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WHO ARE THE TALIBAN?

The recent demise of Osama Bin Laden (couldn’t help but think when listening to Obama that night, “Those that live by the sword shall die by the sword”) on the Pakistan and Afghani border has renewed interest in al-Qaeda and their kin, the Taliban.

We have our men and women giving their lives in that region on a daily basis and in many instances, fighting against Taliban insurgencies.  Some may not need to know more than the fact that they are radical Islamists who systematically violate human rights.  Yet to make any lasting progress and attending peace, we must begin to have at least a rudimentary grasp of the cultural and historic constructs by which their very existence was created.

So who are the Taliban?

In brief, the liberation of Afghanistan from Soviet occupation in 1979, left a vacuum of leadership in an already war-torn country.

Afghanistan, primarily a Sunni country, had previously enjoyed but a fragile unity, offset by the realities of its multiethnic tribal society (Pathans, Pashtuns, Uzbeks, Tajiks, and Persian-speaking Shiites in the West).

The mujahideen (Muslim militia) who were lauded the world over (the US providing arms and aid)  for driving the Soviets out, pasted together a mujahideen government which quickly fell prey to a bloody power struggle. Mujahideen leaders (or perhaps more accurately, warlords) vied for supremacy, resulting in more deaths and devastation than its liberation cost.

An 18 year civil war ensued between the ancient tribal, ethnic, and religious rivalries.

And then, the seemingly endless state of carnage and chaos was abruptly reversed.  As if out of nowhere, a band of students (taliban) from the madrassas (schools whose primary purpose is the teaching of Islamic law and related religious subjects) appeared in 1994 and within two years swept the country.

Denouncing the warlords, they claimed the mantle of moral leadership as representatives of the Afghan majority who were victims of the internecine warfare.  Although initially portrayed as young students from the madrassas with no military background, they were in fact a force of mullahs and taliban, religious leaders and students.  The mullahs were primarily veterans of the Afghan-Soviet war, who returned to the madrassas (the religious schools) with harsh battle experience but little in the way of real religious education.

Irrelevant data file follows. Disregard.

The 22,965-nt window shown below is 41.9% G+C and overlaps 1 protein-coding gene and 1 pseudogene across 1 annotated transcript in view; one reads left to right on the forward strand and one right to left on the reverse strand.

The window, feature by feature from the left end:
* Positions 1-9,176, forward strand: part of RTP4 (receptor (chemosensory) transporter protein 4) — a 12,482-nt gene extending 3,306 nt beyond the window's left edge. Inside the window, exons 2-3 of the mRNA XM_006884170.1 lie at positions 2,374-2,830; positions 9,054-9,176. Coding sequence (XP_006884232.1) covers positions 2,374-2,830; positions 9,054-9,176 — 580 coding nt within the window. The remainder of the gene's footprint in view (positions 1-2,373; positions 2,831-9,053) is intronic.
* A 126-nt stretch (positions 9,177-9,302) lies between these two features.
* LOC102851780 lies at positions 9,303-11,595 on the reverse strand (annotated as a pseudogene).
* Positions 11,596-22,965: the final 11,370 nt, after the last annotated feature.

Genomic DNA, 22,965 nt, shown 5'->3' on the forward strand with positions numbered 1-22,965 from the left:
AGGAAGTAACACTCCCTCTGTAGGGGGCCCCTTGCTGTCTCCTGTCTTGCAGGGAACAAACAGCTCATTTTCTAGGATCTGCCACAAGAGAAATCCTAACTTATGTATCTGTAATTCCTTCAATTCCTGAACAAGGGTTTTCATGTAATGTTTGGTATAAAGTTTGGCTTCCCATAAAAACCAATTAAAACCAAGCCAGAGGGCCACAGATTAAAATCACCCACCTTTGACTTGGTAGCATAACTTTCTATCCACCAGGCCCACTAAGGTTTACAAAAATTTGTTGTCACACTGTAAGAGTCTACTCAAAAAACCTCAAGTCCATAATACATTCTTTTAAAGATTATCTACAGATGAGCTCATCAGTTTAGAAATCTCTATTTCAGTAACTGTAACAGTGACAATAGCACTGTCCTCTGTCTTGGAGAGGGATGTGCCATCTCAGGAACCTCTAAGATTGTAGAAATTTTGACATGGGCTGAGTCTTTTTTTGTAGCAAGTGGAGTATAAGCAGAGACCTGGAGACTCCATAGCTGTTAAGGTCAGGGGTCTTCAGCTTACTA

Because little was known about the Taliban and they were portrayed simply as young students from religious schools, inexperienced in warfare and poorly armed, they were initially not taken seriously.  In time they proved to be a formidable force, feared by warlords but embraced by ordinary citizens.  They were hailed as liberators who secured towns and made the streets safe.

However, soon, the Taliban’s strict form of Islam soon became an issue.

Like al-Qaeda with its puritanical notions of Islam (known as Wahhabism, springing from Saudi Arabia), the Taliban segregated the sexes outside the home, closed girls’ schools, required that women be fully covered in public, and banned women from the workplace.  Television, cinema, and music were also banned.

Most austerely, they re-instituted ancient (hudud)punishments, taking only literal translations of the Quran and hadiths, such as amputation for theft, un-tried death for murder, and stoning and/or death for adultery.

This is a convoluted interpretation of Islam.

The notion of the law in Islam is expressed by two different but semantically related terms: sharia (the “way” or method set out by God) and fiqh (the “understanding” of application of this method in specific cases). While speaking about Islamic law, informed Muslims use the term sharia to connote the sacred law as a global concept or ideal, while fiqh is used to connote the ongoing interpretation of the law through the schools (four Sunni and one Shiite) of judicial practice.

From the earliest days of Islamic history, knowledge of the law was regarded by Muslims as essential knowledge, the very epitome of “science” (ilm) itself.  But the science of the law, like any other science, does not stand still.  Ideal principles are useless unless they are put into practice, and the changing conditions of Islamic society demanded new interpretations and applications of the way.  For this reason, the interpretative science of fiqh was developed in the first Islamic century (about 1400 years ago) .

Yet in the past century, Islamic law has been weakened considerably.  With the resented substitution of Western notions for Islamic conceptions of justice under colonialism, attempts by authoritarian regimes to bypass the judicial process, and the lack of standard religious training (makeshift madrassas an enormous problem) have conspired to undermine the status of fiqh.